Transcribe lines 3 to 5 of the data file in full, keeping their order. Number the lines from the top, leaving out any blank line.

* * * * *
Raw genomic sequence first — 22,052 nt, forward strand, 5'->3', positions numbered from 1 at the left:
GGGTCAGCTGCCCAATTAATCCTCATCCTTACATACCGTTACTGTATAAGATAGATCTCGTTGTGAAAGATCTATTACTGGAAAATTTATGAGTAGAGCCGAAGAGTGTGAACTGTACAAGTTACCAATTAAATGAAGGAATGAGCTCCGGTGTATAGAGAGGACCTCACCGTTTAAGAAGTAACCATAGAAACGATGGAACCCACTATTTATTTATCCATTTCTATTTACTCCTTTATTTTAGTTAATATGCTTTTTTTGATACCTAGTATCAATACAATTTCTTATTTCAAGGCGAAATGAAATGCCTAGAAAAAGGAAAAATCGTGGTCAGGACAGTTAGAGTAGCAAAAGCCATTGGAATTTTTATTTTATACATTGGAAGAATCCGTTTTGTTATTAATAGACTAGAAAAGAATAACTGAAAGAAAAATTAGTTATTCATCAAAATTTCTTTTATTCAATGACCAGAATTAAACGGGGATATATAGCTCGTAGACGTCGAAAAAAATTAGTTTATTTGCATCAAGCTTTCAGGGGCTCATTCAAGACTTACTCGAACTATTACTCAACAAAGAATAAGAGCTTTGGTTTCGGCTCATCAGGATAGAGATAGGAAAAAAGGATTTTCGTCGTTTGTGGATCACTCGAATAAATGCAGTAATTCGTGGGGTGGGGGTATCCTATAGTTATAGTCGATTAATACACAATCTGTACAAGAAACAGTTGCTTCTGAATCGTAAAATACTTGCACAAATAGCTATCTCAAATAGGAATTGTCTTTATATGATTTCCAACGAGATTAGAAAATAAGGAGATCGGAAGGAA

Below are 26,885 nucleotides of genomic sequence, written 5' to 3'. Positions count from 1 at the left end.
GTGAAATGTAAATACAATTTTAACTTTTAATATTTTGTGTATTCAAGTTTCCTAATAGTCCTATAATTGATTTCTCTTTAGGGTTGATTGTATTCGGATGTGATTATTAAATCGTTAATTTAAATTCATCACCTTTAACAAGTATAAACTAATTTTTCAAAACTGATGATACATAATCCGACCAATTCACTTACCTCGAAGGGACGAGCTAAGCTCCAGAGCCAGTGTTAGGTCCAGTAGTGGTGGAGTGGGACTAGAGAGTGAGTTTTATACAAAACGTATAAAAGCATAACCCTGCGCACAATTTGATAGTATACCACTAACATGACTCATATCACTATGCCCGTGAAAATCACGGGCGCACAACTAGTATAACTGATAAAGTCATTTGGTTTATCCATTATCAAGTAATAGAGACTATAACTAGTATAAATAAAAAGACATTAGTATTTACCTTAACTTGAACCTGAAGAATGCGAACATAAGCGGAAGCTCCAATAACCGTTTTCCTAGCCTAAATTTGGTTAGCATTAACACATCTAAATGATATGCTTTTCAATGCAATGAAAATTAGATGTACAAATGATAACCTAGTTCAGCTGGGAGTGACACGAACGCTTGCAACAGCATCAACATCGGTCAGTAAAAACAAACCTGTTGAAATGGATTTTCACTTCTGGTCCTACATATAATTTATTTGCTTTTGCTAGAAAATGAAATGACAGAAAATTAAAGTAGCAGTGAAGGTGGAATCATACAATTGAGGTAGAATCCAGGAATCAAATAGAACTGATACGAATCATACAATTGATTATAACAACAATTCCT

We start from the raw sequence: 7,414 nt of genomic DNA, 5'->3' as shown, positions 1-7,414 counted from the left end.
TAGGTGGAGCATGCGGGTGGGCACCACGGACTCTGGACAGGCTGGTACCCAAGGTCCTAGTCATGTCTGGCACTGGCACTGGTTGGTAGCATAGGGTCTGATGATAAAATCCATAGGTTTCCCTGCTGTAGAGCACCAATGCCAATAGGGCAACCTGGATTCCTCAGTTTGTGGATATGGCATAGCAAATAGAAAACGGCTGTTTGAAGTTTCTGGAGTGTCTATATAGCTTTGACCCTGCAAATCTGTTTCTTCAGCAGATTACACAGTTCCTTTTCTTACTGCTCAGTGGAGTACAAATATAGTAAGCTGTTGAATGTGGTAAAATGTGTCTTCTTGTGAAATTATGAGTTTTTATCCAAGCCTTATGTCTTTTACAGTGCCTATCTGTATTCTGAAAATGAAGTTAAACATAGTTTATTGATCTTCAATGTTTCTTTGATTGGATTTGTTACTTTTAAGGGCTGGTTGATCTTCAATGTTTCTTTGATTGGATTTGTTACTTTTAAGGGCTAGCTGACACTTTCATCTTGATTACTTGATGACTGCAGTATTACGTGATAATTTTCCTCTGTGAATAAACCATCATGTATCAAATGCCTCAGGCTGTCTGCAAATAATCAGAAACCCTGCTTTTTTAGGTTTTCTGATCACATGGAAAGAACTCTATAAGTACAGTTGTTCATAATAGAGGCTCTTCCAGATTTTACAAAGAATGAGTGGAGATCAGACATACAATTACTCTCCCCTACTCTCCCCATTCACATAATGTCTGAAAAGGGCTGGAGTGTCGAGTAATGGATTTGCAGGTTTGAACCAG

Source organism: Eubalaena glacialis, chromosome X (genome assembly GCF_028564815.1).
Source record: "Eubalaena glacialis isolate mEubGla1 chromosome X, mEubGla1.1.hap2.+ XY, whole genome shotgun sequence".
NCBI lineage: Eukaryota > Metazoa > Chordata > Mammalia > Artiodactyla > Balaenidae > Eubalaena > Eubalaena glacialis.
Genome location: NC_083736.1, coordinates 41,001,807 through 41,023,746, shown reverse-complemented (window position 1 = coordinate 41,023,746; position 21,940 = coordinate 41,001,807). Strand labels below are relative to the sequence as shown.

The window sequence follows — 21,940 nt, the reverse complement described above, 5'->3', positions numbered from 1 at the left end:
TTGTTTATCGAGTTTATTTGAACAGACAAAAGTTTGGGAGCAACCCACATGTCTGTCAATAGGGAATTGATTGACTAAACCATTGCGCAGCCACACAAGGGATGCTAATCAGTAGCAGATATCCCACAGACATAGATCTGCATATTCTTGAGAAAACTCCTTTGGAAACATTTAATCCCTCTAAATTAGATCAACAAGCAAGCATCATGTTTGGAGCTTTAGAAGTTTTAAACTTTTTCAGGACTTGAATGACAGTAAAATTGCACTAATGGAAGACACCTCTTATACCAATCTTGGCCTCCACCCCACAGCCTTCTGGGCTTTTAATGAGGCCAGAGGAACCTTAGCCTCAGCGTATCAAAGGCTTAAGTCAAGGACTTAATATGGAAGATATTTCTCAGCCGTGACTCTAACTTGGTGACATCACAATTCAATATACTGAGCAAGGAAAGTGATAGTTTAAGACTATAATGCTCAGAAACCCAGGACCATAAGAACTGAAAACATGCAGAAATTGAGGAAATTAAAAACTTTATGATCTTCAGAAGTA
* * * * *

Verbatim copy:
Below are 26,885 nucleotides of genomic sequence, written 5' to 3'. Positions count from 1 at the left end.
GTGAAATGTAAATACAATTTTAACTTTTAATATTTTGTGTATTCAAGTTTCCTAATAGTCCTATAATTGATTTCTCTTTAGGGTTGATTGTATTCGGATGTGATTATTAAATCGTTAATTTAAATTCATCACCTTTAACAAGTATAAACTAATTTTTCAAAACTGATGATACATAATCCGACCAATTCACTTACCTCGAAGGGACGAGCTAAGCTCCAGAGCCAGTGTTAGGTCCAGTAGTGGTGGAGTGGGACTAGAGAGTGAGTTTTATACAAAACGTATAAAAGCATAACCCTGCGCACAATTTGATAGTATACCACTAACATGACTCATATCACTATGCCCGTGAAAATCACGGGCGCACAACTAGTATAACTGATAAAGTCATTTGGTTTATCCATTATCAAGTAATAGAGACTATAACTAGTATAAATAAAAAGACATTAGTATTTACCTTAACTTGAACCTGAAGAATGCGAACATAAGCGGAAGCTCCAATAACCGTTTTCCTAGCCTAAATTTGGTTAGCATTAACACATCTAAATGATATGCTTTTCAATGCAATGAAAATTAGATGTACAAATGATAACCTAGTTCAGCTGGGAGTGACACGAACGCTTGCAACAGCATCAACATCGGTCAGTAAAAACAAACCTGTTGAAATGGATTTTCACTTCTGGTCCTACATATAATTTATTTGCTTTTGCTAGAAAATGAAATGACAGAAAATTAAAGTAGCAGTGAAGGTGGAATCATACAATTGAGGTAGAATCCAGGAATCAAATAGAACTGATACGAATCATACAATTGATTATAACAACAATTCCT

We start from the raw sequence: 7,414 nt of genomic DNA, 5'->3' as shown, positions 1-7,414 counted from the left end.